Scholars at UC Berkeley recently released a study finding that low wages in the fast food industry cost taxpayers $7 billion every year in a raft of social supports that subsidize the salaries of these low-income workers. The professors argue that the minimum wage should be increased to relieve the burden on taxpayers who underwrite super-sized restaurant industry profits.
But as the bona fide academic study rolled out, multiple media outlets ran comments criticizing the report's numbers and methodology from the scholarly sounding "Employment Policies Institute (EPI)." The Austin Business Journal characterized EPI as a think tank "which studies employment growth," while the Miami Herald ran a quote from Michael Saltsman, who the paper named as EPI's "research director."
For his part, Mr. Saltsman ran aggressive op-eds against any minimum wage increase in papers such as the The Missoulian, where he was described as EPI's "research fellow." In an op-ed he wrote for the Washington Post, his title was listed as EPI's "research director" but with a notation that EPI "receives funding from restaurants, among other sources." But even this partial disclosure provides a disservice to readers in the nation's capital.
In fact, the Employment Policies Institute operates from the same office suite as Berman and Company, a public relations firm owned by Richard Berman. This is not an opinion; it's a fact anyone can verify by viewing EPI and Berman and Company's websites. The 990 for the Employment Policies Institute Foundation (EPIF) lists Rick Berman as the CEO; in 2011 his for-profit firm was paid $1.5 million of EPIF's total $2.1 million budget. If you're wondering how a PR company could so easily fool newspapers across the country -- including the Post, which regularly pats itself on the back for breaking Watergate -- then you haven't woken up to the crisis of American journalism.
According to Pew Research Center, newspaper newsrooms have shrunk 30% since 2000, leaving fewer than 40,000 newspaper employees across the country, the lowest number since 1978. In such a depressed media environment -- where there are four public relations flacks for every reporter, compared to a 1-to-1 ratio in the 1960s -- it is not surprising that a P.R. company could successfully rebrand itself as a think tank and capitalize on an acronym held by an actual think tank, the Economic Policy Institute, with 20 staff and 36 respected research associates. Unlike the Berman group, the Economic Policy Institute lists its staff, its raft of experts, its board, its annual report and its annual audit, which shows its funders, right on its website.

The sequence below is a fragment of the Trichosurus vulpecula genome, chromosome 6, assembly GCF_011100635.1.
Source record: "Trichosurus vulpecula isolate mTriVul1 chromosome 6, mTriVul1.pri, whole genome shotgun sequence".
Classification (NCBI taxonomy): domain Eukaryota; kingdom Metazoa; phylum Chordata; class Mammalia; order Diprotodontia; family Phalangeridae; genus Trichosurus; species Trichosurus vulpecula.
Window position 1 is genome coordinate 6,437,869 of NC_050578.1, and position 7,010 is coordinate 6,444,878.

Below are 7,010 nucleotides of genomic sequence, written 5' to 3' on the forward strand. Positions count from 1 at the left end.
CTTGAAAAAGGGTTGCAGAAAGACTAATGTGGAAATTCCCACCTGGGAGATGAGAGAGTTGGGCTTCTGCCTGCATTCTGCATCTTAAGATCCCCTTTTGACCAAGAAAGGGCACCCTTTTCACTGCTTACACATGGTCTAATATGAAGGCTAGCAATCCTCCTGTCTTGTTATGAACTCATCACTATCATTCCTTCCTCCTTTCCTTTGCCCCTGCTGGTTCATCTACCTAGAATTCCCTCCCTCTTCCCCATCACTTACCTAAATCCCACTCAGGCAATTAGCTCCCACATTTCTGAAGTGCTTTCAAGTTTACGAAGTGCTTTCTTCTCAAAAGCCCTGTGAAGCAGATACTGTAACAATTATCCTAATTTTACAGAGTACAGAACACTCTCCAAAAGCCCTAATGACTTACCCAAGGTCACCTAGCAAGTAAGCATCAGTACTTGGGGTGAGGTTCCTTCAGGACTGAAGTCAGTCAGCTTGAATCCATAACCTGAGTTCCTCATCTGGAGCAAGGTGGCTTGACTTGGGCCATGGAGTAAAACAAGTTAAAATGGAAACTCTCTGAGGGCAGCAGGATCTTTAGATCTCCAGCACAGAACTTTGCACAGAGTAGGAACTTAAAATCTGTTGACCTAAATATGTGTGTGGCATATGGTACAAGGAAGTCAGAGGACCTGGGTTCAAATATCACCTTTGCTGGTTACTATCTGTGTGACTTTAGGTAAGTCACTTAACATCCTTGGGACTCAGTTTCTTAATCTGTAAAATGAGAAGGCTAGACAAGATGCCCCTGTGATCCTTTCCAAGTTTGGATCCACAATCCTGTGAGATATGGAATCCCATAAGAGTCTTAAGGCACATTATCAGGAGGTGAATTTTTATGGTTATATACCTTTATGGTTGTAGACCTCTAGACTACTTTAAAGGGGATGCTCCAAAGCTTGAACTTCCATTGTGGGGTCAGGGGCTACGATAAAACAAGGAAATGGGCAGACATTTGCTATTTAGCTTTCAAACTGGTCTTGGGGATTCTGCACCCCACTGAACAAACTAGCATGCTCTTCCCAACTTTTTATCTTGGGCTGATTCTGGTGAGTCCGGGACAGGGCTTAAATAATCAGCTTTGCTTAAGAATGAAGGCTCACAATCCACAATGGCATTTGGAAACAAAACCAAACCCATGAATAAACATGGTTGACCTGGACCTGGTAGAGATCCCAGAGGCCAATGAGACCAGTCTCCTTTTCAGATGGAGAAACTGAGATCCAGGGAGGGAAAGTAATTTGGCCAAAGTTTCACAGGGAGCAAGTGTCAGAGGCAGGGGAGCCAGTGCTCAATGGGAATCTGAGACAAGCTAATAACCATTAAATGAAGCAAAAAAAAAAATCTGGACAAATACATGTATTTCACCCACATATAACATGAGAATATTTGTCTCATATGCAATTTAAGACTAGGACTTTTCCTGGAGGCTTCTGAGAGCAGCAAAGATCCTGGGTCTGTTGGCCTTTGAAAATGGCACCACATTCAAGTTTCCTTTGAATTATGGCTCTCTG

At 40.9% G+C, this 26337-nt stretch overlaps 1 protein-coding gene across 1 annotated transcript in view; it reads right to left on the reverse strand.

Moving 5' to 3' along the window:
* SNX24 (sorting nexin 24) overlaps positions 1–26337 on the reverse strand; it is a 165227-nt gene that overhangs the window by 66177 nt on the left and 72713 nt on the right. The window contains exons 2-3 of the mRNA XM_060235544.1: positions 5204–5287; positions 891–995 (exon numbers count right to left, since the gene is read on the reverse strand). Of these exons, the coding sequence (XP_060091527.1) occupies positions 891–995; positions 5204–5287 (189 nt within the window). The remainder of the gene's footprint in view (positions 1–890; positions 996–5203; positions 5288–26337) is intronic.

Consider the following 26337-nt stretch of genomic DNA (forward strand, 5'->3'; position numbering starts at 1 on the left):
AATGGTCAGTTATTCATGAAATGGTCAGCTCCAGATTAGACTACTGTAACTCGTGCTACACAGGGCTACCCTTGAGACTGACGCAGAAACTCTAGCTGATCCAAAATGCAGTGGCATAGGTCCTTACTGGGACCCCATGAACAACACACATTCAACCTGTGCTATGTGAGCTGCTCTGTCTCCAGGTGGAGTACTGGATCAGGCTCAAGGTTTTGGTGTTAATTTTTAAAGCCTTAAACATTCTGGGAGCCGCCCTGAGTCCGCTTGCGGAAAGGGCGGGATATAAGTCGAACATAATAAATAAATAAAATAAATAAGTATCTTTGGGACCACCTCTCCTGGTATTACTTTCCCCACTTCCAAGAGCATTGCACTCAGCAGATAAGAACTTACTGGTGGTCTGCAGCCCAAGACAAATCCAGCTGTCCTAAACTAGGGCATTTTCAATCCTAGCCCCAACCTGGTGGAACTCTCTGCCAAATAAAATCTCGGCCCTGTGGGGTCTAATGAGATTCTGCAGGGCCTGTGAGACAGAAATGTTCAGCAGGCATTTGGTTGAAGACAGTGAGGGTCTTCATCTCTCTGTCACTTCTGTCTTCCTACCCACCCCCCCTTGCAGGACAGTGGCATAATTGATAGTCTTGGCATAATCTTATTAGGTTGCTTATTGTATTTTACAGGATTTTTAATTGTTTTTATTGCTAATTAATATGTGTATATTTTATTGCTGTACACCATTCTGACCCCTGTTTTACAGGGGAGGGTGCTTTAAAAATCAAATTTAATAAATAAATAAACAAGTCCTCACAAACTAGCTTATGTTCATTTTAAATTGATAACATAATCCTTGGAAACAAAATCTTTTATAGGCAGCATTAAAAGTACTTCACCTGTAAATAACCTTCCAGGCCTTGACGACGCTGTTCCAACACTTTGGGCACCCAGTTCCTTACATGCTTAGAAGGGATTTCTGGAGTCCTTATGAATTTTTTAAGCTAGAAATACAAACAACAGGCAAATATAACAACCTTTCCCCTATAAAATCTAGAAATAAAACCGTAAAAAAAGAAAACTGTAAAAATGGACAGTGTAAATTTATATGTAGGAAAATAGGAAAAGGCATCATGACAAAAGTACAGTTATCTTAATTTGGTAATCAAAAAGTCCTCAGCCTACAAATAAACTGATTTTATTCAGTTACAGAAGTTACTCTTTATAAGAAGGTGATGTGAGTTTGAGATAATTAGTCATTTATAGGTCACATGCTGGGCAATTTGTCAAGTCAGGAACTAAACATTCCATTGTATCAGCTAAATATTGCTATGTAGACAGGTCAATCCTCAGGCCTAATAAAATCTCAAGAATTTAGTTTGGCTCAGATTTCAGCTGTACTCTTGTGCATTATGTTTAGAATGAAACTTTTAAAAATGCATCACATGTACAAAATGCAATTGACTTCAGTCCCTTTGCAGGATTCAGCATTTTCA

At the Center for Media and Democracy, we have spent twenty years tracking disinformation and spin, and Richard Berman has long been one of our favorite research subjects. Berman came out of the restaurant industry, spending several years as a top executive at Steak and Ale before launching Berman and Company to help advocate for corporate America. His clients have included tobacco companies (for which he formed an entity he called the Center for Consumer Freedom) and the alcohol industry (for which he created the American Beverage Institute). He was once profiled on a 60 Minutes piece titled "Dr. Evil." But one of his most successful products has been the Employment Policies Institute.
EPI regularly opines in the press on a host of topics. Recently EPI has been working to show that restaurant workers don't need higher wages or paid sick days, but few Americans are informed by the press that this "think tank" is just one or two working for spinmeister Berman, likely on a contract for the restaurant industry.
We recently analyzed three years of newspaper stories from across the country that quoted from EPI or Michael Saltsman.
In 83% of the stories we examined, reporters provided readers with no information about EPI's relationship with Berman and Company. In most cases, journalists stated that EPI is a "Washington DC nonprofit" and called Saltsman a "research director." In some instances, reporters took tentative steps in the right direction and called EPI "conservative" or "pro business." Only about 3% of the time did they correctly link EPI to Berman and Company.
Failing to note EPI's role as an arm of Berman and Company fools readers into thinking they are a legitimate and independent voice in national politics. In 37% of stories we found reporters tapped EPI to counter positions by government experts or politicians; in 39% EPI was used to counter policy experts at nonprofits; and 22% of the time, EPI was used as a counterpoint to academics at American universities.
Certainly corporations have a right to have their voice heard, but that voice should be their own; not that of phony experts on retainer.
This article originally appeared in Salon.